Madrid, May 14. On the afternoon of this date, a videoconference meeting was held by the Advisory Council of the Women for Peace Alliance, an initiative promoted by the Women for Africa Foundation together with the United Nations Alliance of Civilizations.
This union between the two organizations was formalized on the 4th of last November in New York, with the agreement being signed by Miguel Ángel Moratinos, High Representative of the UN Alliance of Civilizations, and María Teresa Fernández de la Vega, the president of Mujeres por Africa.
The goal of the Women for Peace Alliance is to support the participation of women as advocates and negotiators with a religious and intercultural approach in conflicts, through the projects that will be implemented in Africa.
However, there will also be an opportunity for reflection and meeting. In this regard, the meeting held today is especially important as it constitutes the Advisory Council of the Alliance, composed of renowned African women leaders.
The members of the Council: Ellen Johnson-Sirleaf, former President of Liberia; Aminata Touré, former Prime Minister and President of the Senegal Economic, Social and Environmental Committee; Catherine Samba Panza, former President of the Central African Republic; Oumou Sall Seck, Ambassador of Mali to Germany; Caddy Adzuba, journalist and activist of R.D. Congo; Hibaak Osman, Sudanese, president of the Al Karama organization; Wanjira Mathai, President of the Wangari Maathai Foundation; Obiageli Ezekwezili, former Nigerian Minister of Minerals and Education and promoter of the #BringBackOurGirls campaign; Valentine Rugwabiza, Permanent Representative of Rwanda to the United Nations; and the young Tunisian Aya Chebbi, Special Envoy of the African Union for Youth.
This first meeting of the Advisory Council of the Women’s Alliance for Peace comes at a special time, marked by the covid-19 pandemic. As María Teresa Fernández de la Vega pointed out during the meeting, the crisis has produced a chaos that some actors exploit to take advantage of during a conflict, as Bojo Haram has tried to do in Nigeria. However, it can also be an opportunity to call for a cease of hostilities and to launch new negotiation processes, in which the parties, in this dramatic scenario, may be more willing to focus on the real needs of the people.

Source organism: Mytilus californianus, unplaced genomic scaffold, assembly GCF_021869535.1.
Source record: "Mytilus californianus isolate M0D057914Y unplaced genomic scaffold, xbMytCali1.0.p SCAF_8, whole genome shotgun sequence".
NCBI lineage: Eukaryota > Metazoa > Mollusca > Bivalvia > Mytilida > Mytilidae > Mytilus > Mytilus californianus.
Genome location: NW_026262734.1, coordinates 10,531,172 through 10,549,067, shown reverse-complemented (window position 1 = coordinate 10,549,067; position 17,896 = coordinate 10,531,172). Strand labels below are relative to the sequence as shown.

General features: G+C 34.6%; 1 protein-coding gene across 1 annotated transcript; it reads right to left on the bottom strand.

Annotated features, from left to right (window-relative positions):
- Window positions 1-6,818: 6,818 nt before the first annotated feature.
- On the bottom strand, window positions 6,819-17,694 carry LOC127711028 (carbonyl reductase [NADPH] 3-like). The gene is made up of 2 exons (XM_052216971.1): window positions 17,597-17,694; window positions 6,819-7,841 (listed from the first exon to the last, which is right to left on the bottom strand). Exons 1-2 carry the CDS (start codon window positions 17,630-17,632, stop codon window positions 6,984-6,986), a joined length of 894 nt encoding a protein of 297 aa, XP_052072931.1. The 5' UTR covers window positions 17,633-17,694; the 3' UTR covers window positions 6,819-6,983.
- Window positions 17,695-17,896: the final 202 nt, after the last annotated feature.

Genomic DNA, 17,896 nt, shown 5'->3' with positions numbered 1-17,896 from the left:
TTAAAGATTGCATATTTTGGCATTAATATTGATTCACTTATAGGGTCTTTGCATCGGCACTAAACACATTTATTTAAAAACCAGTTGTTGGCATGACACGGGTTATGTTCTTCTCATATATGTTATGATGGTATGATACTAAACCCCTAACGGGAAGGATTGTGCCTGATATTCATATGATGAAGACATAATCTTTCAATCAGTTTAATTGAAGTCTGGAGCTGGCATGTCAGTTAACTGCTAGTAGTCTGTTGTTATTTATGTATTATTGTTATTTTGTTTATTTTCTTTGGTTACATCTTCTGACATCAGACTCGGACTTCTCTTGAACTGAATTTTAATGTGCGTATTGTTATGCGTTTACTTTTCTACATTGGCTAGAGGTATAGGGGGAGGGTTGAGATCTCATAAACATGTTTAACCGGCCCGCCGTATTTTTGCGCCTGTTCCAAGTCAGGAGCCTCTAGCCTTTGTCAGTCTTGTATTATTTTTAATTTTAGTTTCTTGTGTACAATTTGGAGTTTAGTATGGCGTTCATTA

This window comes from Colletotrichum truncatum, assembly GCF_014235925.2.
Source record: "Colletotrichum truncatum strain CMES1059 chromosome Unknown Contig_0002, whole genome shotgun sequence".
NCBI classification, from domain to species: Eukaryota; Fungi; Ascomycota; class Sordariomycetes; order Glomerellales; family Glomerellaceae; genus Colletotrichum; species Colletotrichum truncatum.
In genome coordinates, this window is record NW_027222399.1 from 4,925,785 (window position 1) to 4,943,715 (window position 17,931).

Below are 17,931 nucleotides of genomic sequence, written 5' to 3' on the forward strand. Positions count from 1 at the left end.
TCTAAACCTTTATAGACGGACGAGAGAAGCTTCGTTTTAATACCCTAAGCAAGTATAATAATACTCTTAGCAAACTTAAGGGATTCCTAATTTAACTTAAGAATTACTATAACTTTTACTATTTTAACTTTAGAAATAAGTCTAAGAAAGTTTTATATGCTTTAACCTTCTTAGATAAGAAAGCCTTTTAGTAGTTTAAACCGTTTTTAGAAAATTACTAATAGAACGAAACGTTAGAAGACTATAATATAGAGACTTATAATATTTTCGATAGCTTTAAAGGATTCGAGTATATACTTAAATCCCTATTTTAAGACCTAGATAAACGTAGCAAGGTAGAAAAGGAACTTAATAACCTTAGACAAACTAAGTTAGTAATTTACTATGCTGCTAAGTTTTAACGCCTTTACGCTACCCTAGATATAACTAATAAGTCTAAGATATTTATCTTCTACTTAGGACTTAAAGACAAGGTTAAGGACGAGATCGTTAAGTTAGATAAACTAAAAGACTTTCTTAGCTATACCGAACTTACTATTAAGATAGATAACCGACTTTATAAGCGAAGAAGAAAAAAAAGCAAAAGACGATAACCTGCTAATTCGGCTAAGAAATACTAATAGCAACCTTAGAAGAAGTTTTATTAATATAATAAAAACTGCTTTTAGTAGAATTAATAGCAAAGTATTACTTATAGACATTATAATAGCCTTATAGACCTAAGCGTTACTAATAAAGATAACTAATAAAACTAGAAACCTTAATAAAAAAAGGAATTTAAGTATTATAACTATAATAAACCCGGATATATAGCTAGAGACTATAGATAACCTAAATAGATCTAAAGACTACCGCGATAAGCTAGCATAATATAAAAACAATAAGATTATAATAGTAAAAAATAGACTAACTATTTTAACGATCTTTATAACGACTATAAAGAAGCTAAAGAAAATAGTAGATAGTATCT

In this regard, all the participants in the meeting agreed to join as the Council of the Alliance of Women for Peace with the UN Secretary General’s call for a global ceasefire.
But beyond this gesture, the Alliance wants to intervene in conflicts on the ground. During this year, it was planned to travel to Sudan and the Central African Republic. The coronavirus made this impossible, but during the meeting all the participants agreed that work can and should start now and several initiatives were launched. Among them was the initiative to convene a virtual meeting with African women ambassadors to the Security Council, which has so far been unable to declare this pandemic a threat to international peace and security, as was done during the Ebola epidemic. Other initiatives were to analyze the impact of COVID 19 in conflicts and to create arrangements for women on the ground who are working for peace to be heard in open sessions at the Council.
It was also proposed to explore the implementation of online negotiation, advocacy and dialogue processes between community leaders and influential women in conflict zones, focusing on the needs of the people.
What they all agreed on was that women can no longer wait to be represented and to be influential agents in peace processes. The Women, Peace and Security agenda of the United Nations, established with Resolution 1325 of the Security Council, which is now in its 20th year, has not yielded the expected results. The Alliance of Women for Peace will be a new and powerful tool to promote its fulfillment and turn into a reality the hope that women constitute as builders of peace.
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